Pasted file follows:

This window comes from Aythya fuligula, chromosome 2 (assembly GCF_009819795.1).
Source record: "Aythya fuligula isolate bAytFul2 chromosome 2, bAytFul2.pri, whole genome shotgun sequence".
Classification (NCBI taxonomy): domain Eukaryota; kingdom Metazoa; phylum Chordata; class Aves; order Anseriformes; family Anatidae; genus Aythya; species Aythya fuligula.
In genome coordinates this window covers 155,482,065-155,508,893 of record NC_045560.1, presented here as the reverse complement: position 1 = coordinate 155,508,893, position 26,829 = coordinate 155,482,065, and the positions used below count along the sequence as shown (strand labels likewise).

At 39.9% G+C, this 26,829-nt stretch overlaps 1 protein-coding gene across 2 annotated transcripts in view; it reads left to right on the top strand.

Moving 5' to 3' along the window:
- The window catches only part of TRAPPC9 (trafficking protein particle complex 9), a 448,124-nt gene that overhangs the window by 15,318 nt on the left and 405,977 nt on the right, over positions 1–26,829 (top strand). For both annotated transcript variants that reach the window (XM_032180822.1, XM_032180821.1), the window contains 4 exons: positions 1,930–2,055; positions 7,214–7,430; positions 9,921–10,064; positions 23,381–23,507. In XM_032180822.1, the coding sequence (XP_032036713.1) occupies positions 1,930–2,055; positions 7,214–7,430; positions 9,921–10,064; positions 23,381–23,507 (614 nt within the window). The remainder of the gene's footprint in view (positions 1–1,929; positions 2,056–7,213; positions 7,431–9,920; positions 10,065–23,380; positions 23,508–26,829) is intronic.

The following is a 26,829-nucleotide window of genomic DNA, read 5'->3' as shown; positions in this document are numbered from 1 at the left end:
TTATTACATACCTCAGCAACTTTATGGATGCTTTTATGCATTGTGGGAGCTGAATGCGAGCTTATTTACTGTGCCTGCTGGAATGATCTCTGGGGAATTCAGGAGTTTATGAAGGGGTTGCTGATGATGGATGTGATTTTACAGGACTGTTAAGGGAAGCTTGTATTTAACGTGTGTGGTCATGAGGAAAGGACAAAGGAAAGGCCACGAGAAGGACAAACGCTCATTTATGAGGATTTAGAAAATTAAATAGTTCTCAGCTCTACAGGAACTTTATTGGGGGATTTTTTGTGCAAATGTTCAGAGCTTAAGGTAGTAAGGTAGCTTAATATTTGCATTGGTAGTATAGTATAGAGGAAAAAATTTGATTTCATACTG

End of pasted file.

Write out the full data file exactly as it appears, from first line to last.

This window comes from Aythya fuligula, chromosome 2 (assembly GCF_009819795.1).
Source record: "Aythya fuligula isolate bAytFul2 chromosome 2, bAytFul2.pri, whole genome shotgun sequence".
Classification (NCBI taxonomy): domain Eukaryota; kingdom Metazoa; phylum Chordata; class Aves; order Anseriformes; family Anatidae; genus Aythya; species Aythya fuligula.
In genome coordinates this window covers 155,482,065-155,508,893 of record NC_045560.1, presented here as the reverse complement: position 1 = coordinate 155,508,893, position 26,829 = coordinate 155,482,065, and the positions used below count along the sequence as shown (strand labels likewise).

At 39.9% G+C, this 26,829-nt stretch overlaps 1 protein-coding gene across 2 annotated transcripts in view; it reads left to right on the top strand.

Moving 5' to 3' along the window:
- The window catches only part of TRAPPC9 (trafficking protein particle complex 9), a 448,124-nt gene that overhangs the window by 15,318 nt on the left and 405,977 nt on the right, over positions 1–26,829 (top strand). For both annotated transcript variants that reach the window (XM_032180822.1, XM_032180821.1), the window contains 4 exons: positions 1,930–2,055; positions 7,214–7,430; positions 9,921–10,064; positions 23,381–23,507. In XM_032180822.1, the coding sequence (XP_032036713.1) occupies positions 1,930–2,055; positions 7,214–7,430; positions 9,921–10,064; positions 23,381–23,507 (614 nt within the window). The remainder of the gene's footprint in view (positions 1–1,929; positions 2,056–7,213; positions 7,431–9,920; positions 10,065–23,380; positions 23,508–26,829) is intronic.

The following is a 26,829-nucleotide window of genomic DNA, read 5'->3' as shown; positions in this document are numbered from 1 at the left end:
TTATTACATACCTCAGCAACTTTATGGATGCTTTTATGCATTGTGGGAGCTGAATGCGAGCTTATTTACTGTGCCTGCTGGAATGATCTCTGGGGAATTCAGGAGTTTATGAAGGGGTTGCTGATGATGGATGTGATTTTACAGGACTGTTAAGGGAAGCTTGTATTTAACGTGTGTGGTCATGAGGAAAGGACAAAGGAAAGGCCACGAGAAGGACAAACGCTCATTTATGAGGATTTAGAAAATTAAATAGTTCTCAGCTCTACAGGAACTTTATTGGGGGATTTTTTGTGCAAATGTTCAGAGCTTAAGGTAGTAAGGTAGCTTAATATTTGCATTGGTAGTATAGTATAGAGGAAAAAATTTGATTTCATACTG